September 3, 2011
My family and I recently moved to Bangkok, Thailand. Our inaugural outing took us to Koh Kred, also known as Ko Kret, an island in the Chao Phraya River in the Pak Kret district of greater Bangkok. It was a fun but wet adventure.
Created in 1722 when the Thais built the Khlong Lat Kret navigation channel, Koh Kred is the home of a popular form of terracotta pottery known as Monam Lai Wichit and a peaceful atmosphere far from the buzz of nearby Bangkok. A Buddhist temple, Wat Paramaiyikawatworawihan, dominates the northeastern part of the island and features a unique pagoda, Chedi Mutao, that leans over the river as if inspired by the Tower of Pisa.
The temple (wat) is one of several dotting the island influenced by the Mon (Raman), and ethnic group that preceded the Thais in the Chao Phraya delta region and flourishes between the 6th and 10th centuries A.D. (The other temples on the island are Wat Phailom, Wat Saotongthong and Wat Chimphi.)
The Mon, who are prevalent among the island’s inhabitants, run many pottery and souvenir shops and stalls in Ko Kret’s markets. One village on the eastern side of the island known locally as the “Koh Kred Pottery Village” is supported by the Thai government’s “One Tambon One Product” (OTOP) local entrepreneurship program. (A “tambon” is an administrative subdistrict. OTOP-style programs are popular in Asia.)
We took a ferry from the western bank of the Chao Phraya River to the island at Wat Sanamnau. We should have known what lay ahead after wading through muddy waters that washed over the ferry gangway. Flooding on the Chao Phraya River had raised the water level a meter higher than normal, foreshadowing a soggy visit to Koh Kred. Ferry operators overloaded the boat with tourists, whose weight caused the boat to list and elicited startled gasps from trepid Western and Thai passengers. I surveyed the river as the bloated wooden ferry struggled to cross over to the island. The river was swollen and churned brown with silt and debris floating from upstream. The lush green landscape fed by heavy rainfall was interspersed with rambler houses bedecked with orange Asian tiles crowding either side of the river. A few more meters of floodwater would have submerged the entire area in a murky soup.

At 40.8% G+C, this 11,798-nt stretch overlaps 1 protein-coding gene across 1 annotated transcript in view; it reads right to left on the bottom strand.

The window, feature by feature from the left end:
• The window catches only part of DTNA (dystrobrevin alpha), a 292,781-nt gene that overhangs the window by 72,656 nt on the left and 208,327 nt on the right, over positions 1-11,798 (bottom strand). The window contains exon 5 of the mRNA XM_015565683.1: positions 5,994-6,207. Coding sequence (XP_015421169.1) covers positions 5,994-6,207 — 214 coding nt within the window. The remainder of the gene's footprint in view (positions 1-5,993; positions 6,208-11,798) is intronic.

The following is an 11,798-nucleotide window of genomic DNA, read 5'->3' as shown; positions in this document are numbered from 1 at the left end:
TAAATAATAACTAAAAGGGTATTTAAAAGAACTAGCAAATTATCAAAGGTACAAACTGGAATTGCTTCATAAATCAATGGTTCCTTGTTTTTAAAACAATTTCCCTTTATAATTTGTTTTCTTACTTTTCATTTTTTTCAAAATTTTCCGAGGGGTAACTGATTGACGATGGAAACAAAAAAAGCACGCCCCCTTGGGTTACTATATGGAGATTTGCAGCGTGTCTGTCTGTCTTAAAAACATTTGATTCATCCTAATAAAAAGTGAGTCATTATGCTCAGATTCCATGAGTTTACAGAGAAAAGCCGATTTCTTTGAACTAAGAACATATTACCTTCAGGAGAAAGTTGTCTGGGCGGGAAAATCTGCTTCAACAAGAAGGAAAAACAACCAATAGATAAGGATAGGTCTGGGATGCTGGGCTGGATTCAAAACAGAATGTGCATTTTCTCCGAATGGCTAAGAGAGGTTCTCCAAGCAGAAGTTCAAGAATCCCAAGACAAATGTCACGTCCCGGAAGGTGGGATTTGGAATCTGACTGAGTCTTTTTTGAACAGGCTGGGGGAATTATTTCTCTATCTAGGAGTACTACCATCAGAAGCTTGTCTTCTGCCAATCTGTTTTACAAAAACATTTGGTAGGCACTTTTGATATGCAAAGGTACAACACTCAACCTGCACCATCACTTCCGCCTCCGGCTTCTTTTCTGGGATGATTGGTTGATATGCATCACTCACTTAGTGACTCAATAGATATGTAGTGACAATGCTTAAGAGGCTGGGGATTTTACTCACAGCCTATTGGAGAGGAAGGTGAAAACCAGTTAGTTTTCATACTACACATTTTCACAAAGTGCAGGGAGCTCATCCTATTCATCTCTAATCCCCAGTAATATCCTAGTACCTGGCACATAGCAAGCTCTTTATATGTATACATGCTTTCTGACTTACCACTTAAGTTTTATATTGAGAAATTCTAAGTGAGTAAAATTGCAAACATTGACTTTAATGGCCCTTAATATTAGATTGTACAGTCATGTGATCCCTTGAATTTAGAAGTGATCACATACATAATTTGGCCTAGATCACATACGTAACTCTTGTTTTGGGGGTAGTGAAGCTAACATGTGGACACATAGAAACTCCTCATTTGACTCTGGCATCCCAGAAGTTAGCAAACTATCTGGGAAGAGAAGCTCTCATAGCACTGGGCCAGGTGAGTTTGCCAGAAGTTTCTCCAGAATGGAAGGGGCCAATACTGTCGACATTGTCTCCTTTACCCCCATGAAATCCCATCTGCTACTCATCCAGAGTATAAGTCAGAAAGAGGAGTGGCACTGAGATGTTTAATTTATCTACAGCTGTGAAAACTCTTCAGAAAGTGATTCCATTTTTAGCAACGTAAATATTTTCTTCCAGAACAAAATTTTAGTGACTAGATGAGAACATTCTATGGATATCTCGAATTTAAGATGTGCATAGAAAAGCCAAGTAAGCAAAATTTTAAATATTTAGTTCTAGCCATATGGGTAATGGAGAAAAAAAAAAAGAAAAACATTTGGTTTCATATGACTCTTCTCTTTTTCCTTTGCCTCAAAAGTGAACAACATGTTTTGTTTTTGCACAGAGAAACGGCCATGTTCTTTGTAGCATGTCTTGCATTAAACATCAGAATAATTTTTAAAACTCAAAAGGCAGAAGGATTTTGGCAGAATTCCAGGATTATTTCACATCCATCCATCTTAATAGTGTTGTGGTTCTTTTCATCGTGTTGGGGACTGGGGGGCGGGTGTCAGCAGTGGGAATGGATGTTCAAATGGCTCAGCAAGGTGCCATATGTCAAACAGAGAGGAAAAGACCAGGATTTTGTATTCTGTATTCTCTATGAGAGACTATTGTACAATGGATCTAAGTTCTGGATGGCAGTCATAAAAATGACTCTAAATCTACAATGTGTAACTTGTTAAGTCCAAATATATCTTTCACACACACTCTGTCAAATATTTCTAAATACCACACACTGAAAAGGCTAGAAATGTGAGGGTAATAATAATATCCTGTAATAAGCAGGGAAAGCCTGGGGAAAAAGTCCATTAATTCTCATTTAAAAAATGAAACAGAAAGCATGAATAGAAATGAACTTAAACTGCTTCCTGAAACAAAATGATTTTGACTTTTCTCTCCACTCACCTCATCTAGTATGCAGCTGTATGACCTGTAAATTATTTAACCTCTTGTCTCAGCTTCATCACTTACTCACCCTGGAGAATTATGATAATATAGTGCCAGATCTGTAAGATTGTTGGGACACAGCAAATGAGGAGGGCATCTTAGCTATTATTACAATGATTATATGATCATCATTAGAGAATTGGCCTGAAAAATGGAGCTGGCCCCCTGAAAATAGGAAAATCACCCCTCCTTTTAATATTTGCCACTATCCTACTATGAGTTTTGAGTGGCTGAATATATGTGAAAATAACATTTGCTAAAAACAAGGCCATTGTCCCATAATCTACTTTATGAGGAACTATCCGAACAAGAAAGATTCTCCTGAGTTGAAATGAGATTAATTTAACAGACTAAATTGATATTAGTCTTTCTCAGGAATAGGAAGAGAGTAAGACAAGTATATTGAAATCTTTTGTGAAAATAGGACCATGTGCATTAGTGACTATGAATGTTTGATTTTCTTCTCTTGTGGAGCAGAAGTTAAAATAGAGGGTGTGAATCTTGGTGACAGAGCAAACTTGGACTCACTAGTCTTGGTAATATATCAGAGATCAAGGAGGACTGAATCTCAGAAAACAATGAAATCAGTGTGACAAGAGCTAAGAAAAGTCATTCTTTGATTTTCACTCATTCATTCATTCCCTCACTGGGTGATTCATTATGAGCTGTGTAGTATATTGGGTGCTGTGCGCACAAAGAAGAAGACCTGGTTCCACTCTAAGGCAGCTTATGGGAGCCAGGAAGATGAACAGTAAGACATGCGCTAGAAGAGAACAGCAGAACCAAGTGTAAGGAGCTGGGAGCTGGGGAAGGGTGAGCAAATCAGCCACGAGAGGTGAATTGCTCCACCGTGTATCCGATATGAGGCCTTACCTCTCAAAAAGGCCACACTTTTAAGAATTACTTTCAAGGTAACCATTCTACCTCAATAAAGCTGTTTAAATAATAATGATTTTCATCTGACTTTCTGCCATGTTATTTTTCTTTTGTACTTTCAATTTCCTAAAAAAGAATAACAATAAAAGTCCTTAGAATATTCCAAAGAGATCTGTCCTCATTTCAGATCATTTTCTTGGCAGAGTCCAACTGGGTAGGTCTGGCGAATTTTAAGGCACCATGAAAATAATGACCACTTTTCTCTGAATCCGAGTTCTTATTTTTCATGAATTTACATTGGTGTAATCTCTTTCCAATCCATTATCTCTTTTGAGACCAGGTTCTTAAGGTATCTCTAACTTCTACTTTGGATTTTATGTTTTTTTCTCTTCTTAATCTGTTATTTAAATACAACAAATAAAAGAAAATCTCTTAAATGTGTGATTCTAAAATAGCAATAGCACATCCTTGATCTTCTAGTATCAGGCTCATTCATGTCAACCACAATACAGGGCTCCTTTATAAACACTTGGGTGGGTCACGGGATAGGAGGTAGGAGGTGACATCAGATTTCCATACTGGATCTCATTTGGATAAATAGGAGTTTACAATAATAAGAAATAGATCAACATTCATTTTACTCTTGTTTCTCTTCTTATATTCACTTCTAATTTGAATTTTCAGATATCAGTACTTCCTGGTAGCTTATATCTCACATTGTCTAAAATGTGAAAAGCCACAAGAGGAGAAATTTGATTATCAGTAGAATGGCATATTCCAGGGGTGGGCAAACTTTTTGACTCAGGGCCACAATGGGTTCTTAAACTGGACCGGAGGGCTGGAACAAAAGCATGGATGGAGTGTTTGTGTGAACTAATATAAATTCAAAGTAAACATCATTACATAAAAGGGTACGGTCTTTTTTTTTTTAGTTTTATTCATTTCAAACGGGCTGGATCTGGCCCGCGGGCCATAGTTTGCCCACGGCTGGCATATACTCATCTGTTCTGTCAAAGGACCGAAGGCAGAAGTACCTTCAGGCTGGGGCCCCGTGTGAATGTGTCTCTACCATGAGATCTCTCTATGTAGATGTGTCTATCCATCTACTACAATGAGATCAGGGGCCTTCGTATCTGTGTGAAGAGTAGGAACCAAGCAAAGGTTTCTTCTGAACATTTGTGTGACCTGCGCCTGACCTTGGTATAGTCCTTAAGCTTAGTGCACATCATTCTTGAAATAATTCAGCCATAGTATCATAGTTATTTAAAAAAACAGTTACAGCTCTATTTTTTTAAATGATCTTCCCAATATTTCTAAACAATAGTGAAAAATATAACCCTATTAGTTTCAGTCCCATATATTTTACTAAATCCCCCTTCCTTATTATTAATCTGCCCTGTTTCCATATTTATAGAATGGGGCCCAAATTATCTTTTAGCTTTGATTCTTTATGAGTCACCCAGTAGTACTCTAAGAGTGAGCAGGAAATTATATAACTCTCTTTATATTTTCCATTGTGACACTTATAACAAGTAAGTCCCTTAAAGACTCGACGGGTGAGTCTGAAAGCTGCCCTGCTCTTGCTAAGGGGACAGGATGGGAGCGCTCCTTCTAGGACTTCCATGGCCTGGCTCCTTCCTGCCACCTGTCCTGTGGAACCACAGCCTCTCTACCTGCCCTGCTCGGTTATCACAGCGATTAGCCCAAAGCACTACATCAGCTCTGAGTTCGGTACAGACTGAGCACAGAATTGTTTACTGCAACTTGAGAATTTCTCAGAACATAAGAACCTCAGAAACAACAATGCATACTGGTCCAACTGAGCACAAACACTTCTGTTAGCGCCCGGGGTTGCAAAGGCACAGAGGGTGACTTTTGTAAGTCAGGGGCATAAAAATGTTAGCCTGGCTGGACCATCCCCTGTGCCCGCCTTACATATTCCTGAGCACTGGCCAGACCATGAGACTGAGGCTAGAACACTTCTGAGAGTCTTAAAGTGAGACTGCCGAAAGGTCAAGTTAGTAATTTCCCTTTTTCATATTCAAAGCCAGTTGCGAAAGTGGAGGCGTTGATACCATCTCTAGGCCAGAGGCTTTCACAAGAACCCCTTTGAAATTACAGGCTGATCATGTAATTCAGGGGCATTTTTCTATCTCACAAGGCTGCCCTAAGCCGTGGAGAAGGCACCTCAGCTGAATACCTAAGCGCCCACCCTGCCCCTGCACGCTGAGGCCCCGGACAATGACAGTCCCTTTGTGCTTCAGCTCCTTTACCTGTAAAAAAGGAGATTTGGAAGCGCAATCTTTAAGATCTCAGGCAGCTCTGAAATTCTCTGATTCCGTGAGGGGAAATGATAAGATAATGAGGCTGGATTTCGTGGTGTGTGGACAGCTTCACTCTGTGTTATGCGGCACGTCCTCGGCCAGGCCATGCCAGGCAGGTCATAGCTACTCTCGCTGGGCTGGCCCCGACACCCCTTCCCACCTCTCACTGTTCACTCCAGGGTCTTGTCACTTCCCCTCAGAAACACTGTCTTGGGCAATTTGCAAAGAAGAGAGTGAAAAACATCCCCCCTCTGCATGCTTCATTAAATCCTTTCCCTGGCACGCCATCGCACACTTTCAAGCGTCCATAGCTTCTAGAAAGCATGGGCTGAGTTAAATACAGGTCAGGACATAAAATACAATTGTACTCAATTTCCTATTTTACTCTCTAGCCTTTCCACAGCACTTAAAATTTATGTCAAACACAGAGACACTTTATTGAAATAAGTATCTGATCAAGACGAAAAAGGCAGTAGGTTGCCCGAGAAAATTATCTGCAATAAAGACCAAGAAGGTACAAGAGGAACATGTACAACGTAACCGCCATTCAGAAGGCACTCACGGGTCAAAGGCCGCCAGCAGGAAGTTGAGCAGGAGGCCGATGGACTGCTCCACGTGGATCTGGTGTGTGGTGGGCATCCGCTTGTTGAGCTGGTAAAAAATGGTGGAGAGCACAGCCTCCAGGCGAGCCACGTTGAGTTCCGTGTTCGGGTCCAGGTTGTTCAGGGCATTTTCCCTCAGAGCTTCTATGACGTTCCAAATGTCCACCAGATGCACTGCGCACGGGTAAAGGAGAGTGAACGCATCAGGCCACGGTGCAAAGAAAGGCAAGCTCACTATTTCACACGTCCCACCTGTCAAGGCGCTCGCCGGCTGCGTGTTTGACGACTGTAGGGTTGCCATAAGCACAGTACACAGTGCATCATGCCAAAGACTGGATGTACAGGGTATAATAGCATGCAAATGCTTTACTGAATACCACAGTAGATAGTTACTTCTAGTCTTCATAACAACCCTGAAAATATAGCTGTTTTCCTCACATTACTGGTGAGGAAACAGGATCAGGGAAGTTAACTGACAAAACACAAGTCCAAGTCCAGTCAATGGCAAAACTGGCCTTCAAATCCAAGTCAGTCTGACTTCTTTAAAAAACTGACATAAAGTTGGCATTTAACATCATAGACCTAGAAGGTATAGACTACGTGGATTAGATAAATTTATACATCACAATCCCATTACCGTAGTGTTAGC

The boat dumped us on a metal gangway superheated by the morning sun. Barefoot from traipsing through the water at Wat Sanamnau, I did an involuntary “hot, hot, hot!” dance on the pier until the crowds subsided and let me pass to shore, where I could put on my shoes. My family and I wandered briefly through the Wat Paramaiyikawatworawihan temple grounds as the sun beat down on us. I admired the mixture of ornate Buddhist architecture with traces of Mon influence most apparent in facades of some wooden structures.
Snapping photos and video, we stopped to enjoy some delicious coconut ice cream before wandering into the covered market. (The ice cream was a concoction of vanilla ice cream, sticky rice, and processed coconut milk.)
Stalls turned to shops in a covered area flanking the north side of the island. We browsed the stores but did not buy much. I purchased an over-the-top faux Thai “silk” shirt for a few dollars while my wife sampled and bought delicate Thai desserts made from boiled egg yolk and other confections.
Our disinterested son bumped along with us and zeroed in on some items he thought might make good toys, but the shops at Koh Kred didn’t make many products appealing to young boys.
As we walked along an elevated corridor about two feet above ground, we noticed that water had flooded shops with floors at ground level. The shop owners did not seem to mind standing or sitting in water and were more preoccupied with making sales to the few visitors who had braved the flooding. Accustomed to the flooding, the vendors tended displayed their wares on tables in standing water as if it did not exist! Some of the wealthier shop owners installed raised flooring that helped keep their stores dry.
Click here to read part two of our adventure on Koh Kred Island.
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